Trinidad Rockfish Wars coming Aug. 26
If you plan on fishing out of Trinidad this Saturday, expect to see quite a few kayaks. Pacific Outfitters will be hosting the 7th annual Trinidad Rockfish Wars kayak fishing tournament. The tournament is open to Kayak, Canoes and SUP’s. For more information and complete details of the tournament, visit http://pacificoutfitters.com/tournament-trinidad-rockfish-wars-7-trw7-082617
A reminder that the Klamath River is currently closed to salmon fishing, and the Trinity will be closed as of Sept. 1. During the salmon closures, both rivers will remain open to steelhead fishing. A couple of good rule of thumbs with regards to the salmon closure. When you’re fishing for steelhead and you catch a salmon or two, it’s a good idea to either move or change up your gear or method. If you do hook a jack or an adult salmon, it is illegal to remove them from the water by any means. Trolling the estuary, fishing red-cured bait in deep holes, or backtrolling large Kwikfish are some of the methods employed to catch Chinook. These techniques, while not technically illegal, will be frowned upon during the closure and will likely increase your chances of contact with law enforcement. For the complete list of Klamath/Trinity regulations, visit http://nrm.dfg.ca.gov/FileHandler.ashx?DocumentID=147891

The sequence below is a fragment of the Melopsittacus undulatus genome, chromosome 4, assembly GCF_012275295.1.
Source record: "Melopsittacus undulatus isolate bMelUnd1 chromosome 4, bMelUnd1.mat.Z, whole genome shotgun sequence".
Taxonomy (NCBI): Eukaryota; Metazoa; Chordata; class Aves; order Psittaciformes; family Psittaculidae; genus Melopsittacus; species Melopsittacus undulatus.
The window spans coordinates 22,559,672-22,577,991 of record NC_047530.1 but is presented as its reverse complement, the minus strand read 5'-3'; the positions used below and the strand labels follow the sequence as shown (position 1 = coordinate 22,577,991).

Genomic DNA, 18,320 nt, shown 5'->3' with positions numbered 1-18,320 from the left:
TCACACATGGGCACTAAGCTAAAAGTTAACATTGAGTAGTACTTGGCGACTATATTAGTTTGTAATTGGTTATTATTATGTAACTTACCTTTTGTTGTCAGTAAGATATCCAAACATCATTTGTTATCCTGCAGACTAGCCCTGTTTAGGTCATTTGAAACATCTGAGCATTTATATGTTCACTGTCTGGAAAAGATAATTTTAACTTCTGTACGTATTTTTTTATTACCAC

Trinity River salmon trappings
For the week of Aug. 13 through Aug. 19, 27 Chinook salmon were counted at the Junction City weir. Of the 27, 10 were jacks and 17 were adults. To date, this trapping season, which began on July 23, 65 adults and 18 jacks have been counted. The Junction City weir was taken out by a large tree on Monday night, which likely means no trapping will take place this week. The Willow Creek weir is not yet in the water, but could be back in business this week with trapping starting on Aug. 27.
It’s more of the same for the Eureka boats. Pacific halibut is still closed and the ocean’s been too rough for a Cape run. The saving grace continues to be the California halibut fishery within Humboldt Bay according to Tim Klassen of the Reel Steel Sport Fishing. “There’s still a lot of fish around, including lots of undersized fish. The bite slowed a little this week, due largely to the big tide swings. I don’t think they bite as well when there’s a lot of water moving, it seems like they hunker down until the heavy current subsides. It looks like the ocean might be good enough this weekend for a Cape run, but we’ll have to wait and see. The tuna water that had been sitting straight west of Eureka has broken up, hopefully the water that sitting off of Fort Bragg will move south so we can get another shot at some tuna.”